But that very art-house faux-sophistication redeemed a different bad film experience, this one involving print quality. During the flurry of Peter Greenaway releases in 1990-91 after the notoriety of THE COOK, THE THIEF, HIS WIFE, AND HER LOVER, I saw A ZED AND TWO NAUGHTS (a movie so mannered it makes COOK look like a cinema-verite doc) at an Austin, Texas arthouse. At a certain point, the film jumped so that each image consisted of the bottom half of, say, frame 1000, at the top of the screen with the top half of frame 1001 at the bottom half of the screen. There was a black bar in the middle maybe 10 percent of the screen depth. (I hope that makes it clear what we were seeing.) I decided relatively quickly that it wasn’t intentional. I entertained the thought that maybe it wasn’t a mistake, but this film, even more than COOK, THE DRAUGHTSMAN’S CONTRACT or DROWNING BY NUMBERS consisted of frame after frame of stunningly composed still lifes. It just didn’t strike me that Greenaway, unlike say an Andy Kauffman, would split the image in half bass-ackwards that way. But since I was hating the movie anyway, I decided to have some fun and see if anyone else noticed the emperor’s clothes. It took at least 5 minutes before anyone piped up.

    * Point of Personal Privilege: Why the there-referred-to McNamara line in THE FOG OF WAR is retarded. “Nations with similar values” doesn’t mean anything. Looking at how nations lined up vis the U.S. on the Iraq War — setting aside Britain and France (they’re special culture-driven cases). By what standard is Canada (opposed) a “nation with similar values” but Australia (supportive) not? By what standard is Germany and Belgium (opposed) “nations with similar values” but Spain or Italy (supportive) not? Russia, but not Poland and Bulgaria? Turkey but not Kuwait? And if the UN’s gonna get into the act, nothing would be done on anything at all without the approval of Communist China, about whose “similar values,” the less said, the better. Looking at the European and Commonwealth nations named above, with the Anglo-frog exceptions — support entirely turned on whether the government in power at the time was left-led (in which case it opposed the war) or right-led (in which case it supported it). Support for the was pretty much a partisan affair (and this was so in the US too). “Nations with similar values”? My tookus.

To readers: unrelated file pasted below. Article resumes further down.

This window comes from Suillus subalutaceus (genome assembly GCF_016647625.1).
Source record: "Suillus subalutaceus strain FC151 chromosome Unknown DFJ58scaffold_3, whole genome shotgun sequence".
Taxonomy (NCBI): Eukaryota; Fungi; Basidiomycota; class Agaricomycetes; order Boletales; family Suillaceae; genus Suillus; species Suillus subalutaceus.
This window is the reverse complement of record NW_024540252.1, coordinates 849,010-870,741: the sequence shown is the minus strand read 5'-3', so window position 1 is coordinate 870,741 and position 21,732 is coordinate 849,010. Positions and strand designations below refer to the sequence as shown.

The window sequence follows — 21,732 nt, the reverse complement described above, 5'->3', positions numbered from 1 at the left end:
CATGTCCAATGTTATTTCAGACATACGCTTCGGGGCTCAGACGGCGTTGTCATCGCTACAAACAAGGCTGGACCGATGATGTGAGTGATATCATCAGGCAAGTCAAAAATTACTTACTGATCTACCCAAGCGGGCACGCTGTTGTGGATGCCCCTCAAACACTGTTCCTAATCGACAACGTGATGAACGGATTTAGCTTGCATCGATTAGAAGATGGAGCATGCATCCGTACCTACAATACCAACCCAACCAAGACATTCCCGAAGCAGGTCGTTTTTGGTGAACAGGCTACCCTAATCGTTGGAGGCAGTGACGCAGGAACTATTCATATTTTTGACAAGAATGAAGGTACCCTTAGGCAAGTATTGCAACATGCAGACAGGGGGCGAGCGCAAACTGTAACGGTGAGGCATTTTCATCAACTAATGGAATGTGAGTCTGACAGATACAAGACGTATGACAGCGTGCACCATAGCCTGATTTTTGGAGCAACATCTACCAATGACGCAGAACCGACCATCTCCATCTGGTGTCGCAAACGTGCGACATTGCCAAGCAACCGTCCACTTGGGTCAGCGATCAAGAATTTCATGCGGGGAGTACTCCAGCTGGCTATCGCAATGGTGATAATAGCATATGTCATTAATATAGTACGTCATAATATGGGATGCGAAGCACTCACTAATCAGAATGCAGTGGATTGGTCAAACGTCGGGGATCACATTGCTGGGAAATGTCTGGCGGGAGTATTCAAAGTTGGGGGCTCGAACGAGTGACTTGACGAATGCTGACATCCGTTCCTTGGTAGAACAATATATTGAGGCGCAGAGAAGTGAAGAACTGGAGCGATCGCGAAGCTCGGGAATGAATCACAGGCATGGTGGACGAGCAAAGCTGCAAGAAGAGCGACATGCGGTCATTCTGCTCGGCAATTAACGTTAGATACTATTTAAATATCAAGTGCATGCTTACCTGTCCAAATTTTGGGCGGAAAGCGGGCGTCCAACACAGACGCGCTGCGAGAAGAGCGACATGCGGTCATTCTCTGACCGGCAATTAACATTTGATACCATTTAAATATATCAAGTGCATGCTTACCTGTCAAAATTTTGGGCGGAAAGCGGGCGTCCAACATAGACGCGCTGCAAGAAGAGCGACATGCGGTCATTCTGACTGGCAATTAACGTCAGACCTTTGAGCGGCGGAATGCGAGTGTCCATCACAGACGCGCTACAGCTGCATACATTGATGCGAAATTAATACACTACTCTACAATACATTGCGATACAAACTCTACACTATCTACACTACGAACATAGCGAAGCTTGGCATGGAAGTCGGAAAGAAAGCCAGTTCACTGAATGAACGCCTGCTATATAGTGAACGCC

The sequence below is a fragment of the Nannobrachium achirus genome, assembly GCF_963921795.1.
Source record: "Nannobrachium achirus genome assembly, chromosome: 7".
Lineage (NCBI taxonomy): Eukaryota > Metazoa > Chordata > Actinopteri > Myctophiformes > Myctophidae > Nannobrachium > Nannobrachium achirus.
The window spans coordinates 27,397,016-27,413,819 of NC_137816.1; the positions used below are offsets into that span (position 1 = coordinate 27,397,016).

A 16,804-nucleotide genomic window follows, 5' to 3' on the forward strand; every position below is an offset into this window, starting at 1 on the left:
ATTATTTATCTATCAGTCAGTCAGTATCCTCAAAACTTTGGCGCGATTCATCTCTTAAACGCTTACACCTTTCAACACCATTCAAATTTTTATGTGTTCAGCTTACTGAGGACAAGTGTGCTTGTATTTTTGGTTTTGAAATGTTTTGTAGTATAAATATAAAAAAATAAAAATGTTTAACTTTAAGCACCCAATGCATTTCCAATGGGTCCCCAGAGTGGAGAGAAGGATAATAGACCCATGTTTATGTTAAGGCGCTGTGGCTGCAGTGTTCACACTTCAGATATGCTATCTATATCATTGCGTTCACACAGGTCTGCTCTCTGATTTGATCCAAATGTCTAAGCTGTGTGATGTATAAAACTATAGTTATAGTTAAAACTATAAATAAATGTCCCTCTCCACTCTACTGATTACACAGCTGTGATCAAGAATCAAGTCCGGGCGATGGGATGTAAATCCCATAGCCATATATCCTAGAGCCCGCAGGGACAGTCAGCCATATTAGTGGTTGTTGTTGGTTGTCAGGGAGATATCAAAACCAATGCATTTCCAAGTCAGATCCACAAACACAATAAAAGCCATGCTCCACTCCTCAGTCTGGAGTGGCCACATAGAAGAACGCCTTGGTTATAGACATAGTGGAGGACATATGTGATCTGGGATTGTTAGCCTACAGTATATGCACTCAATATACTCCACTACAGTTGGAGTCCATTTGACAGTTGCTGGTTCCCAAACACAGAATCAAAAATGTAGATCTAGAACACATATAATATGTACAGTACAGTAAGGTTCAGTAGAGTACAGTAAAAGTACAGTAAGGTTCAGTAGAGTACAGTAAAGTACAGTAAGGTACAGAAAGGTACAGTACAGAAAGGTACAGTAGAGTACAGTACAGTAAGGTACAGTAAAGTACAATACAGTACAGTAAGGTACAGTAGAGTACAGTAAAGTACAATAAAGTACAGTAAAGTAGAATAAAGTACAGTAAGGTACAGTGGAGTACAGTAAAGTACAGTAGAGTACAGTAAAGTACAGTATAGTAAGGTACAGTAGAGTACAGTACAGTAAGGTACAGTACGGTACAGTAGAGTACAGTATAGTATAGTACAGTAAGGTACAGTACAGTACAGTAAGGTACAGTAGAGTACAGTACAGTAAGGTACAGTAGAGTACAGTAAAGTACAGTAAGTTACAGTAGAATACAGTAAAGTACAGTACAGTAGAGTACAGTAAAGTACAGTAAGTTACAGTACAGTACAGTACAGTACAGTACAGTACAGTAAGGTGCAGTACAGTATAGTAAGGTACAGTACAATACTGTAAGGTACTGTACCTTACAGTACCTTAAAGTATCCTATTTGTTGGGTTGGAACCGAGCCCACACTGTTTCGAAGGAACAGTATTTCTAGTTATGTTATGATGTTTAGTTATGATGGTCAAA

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    (Review Source)

Kelly Jane Torrance 2
The Weekly Standard

(Reviewers' Site/Bio)

  • More genial collaborators than Frost/Nixon
    (”High Fidelity” is briefly mentioned in this.)

    Ron Howard and Peter Morgan might seem to be unlikely collaborators. Mr. Howard, 54, is an all-American icon whose boyish face isn't all that different from the one that graced television screens as Opie in "The Andy Griffith Show" and Richie on "Happy Days." He's better known now, though, as the director of blockbuster films such as "The Da Vinci Code" and "A Beautiful Mind." Published December 12, 2008

    (Review Source)